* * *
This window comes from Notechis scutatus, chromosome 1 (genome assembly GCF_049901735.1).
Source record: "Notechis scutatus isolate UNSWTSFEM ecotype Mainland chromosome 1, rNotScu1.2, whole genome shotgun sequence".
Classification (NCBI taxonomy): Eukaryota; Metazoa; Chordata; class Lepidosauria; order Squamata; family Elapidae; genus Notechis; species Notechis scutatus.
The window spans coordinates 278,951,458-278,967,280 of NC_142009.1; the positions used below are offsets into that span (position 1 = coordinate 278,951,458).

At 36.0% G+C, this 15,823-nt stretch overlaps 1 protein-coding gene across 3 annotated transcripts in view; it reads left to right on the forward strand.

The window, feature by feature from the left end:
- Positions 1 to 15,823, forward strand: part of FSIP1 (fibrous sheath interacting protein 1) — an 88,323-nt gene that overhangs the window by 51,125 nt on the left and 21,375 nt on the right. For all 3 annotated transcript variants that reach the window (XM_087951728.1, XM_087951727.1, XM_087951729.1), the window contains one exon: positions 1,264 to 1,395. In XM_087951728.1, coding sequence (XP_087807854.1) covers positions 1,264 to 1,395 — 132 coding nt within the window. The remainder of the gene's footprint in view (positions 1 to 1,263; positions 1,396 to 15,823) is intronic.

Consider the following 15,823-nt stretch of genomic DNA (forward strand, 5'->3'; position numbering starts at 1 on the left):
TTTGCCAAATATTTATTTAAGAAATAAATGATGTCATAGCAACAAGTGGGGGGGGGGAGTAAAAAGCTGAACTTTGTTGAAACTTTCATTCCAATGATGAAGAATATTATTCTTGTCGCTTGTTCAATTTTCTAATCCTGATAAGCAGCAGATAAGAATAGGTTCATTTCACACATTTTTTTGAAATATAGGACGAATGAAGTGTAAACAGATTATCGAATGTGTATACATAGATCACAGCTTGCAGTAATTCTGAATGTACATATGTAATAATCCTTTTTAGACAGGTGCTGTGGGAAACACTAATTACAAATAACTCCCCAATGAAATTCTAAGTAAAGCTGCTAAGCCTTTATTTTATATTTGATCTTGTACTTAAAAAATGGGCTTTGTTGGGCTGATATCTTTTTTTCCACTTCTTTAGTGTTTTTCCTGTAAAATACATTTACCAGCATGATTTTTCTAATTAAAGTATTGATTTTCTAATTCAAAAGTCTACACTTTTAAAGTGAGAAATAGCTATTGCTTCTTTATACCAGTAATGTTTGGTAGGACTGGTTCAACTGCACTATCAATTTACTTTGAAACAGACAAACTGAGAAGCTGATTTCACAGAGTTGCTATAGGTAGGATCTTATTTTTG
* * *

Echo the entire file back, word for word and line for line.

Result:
This window comes from Notechis scutatus, chromosome 1 (genome assembly GCF_049901735.1).
Source record: "Notechis scutatus isolate UNSWTSFEM ecotype Mainland chromosome 1, rNotScu1.2, whole genome shotgun sequence".
Classification (NCBI taxonomy): Eukaryota; Metazoa; Chordata; class Lepidosauria; order Squamata; family Elapidae; genus Notechis; species Notechis scutatus.
The window spans coordinates 278,951,458-278,967,280 of NC_142009.1; the positions used below are offsets into that span (position 1 = coordinate 278,951,458).

At 36.0% G+C, this 15,823-nt stretch overlaps 1 protein-coding gene across 3 annotated transcripts in view; it reads left to right on the forward strand.

The window, feature by feature from the left end:
- Positions 1 to 15,823, forward strand: part of FSIP1 (fibrous sheath interacting protein 1) — an 88,323-nt gene that overhangs the window by 51,125 nt on the left and 21,375 nt on the right. For all 3 annotated transcript variants that reach the window (XM_087951728.1, XM_087951727.1, XM_087951729.1), the window contains one exon: positions 1,264 to 1,395. In XM_087951728.1, coding sequence (XP_087807854.1) covers positions 1,264 to 1,395 — 132 coding nt within the window. The remainder of the gene's footprint in view (positions 1 to 1,263; positions 1,396 to 15,823) is intronic.

Consider the following 15,823-nt stretch of genomic DNA (forward strand, 5'->3'; position numbering starts at 1 on the left):
TTTGCCAAATATTTATTTAAGAAATAAATGATGTCATAGCAACAAGTGGGGGGGGGGAGTAAAAAGCTGAACTTTGTTGAAACTTTCATTCCAATGATGAAGAATATTATTCTTGTCGCTTGTTCAATTTTCTAATCCTGATAAGCAGCAGATAAGAATAGGTTCATTTCACACATTTTTTTGAAATATAGGACGAATGAAGTGTAAACAGATTATCGAATGTGTATACATAGATCACAGCTTGCAGTAATTCTGAATGTACATATGTAATAATCCTTTTTAGACAGGTGCTGTGGGAAACACTAATTACAAATAACTCCCCAATGAAATTCTAAGTAAAGCTGCTAAGCCTTTATTTTATATTTGATCTTGTACTTAAAAAATGGGCTTTGTTGGGCTGATATCTTTTTTTCCACTTCTTTAGTGTTTTTCCTGTAAAATACATTTACCAGCATGATTTTTCTAATTAAAGTATTGATTTTCTAATTCAAAAGTCTACACTTTTAAAGTGAGAAATAGCTATTGCTTCTTTATACCAGTAATGTTTGGTAGGACTGGTTCAACTGCACTATCAATTTACTTTGAAACAGACAAACTGAGAAGCTGATTTCACAGAGTTGCTATAGGTAGGATCTTATTTTTG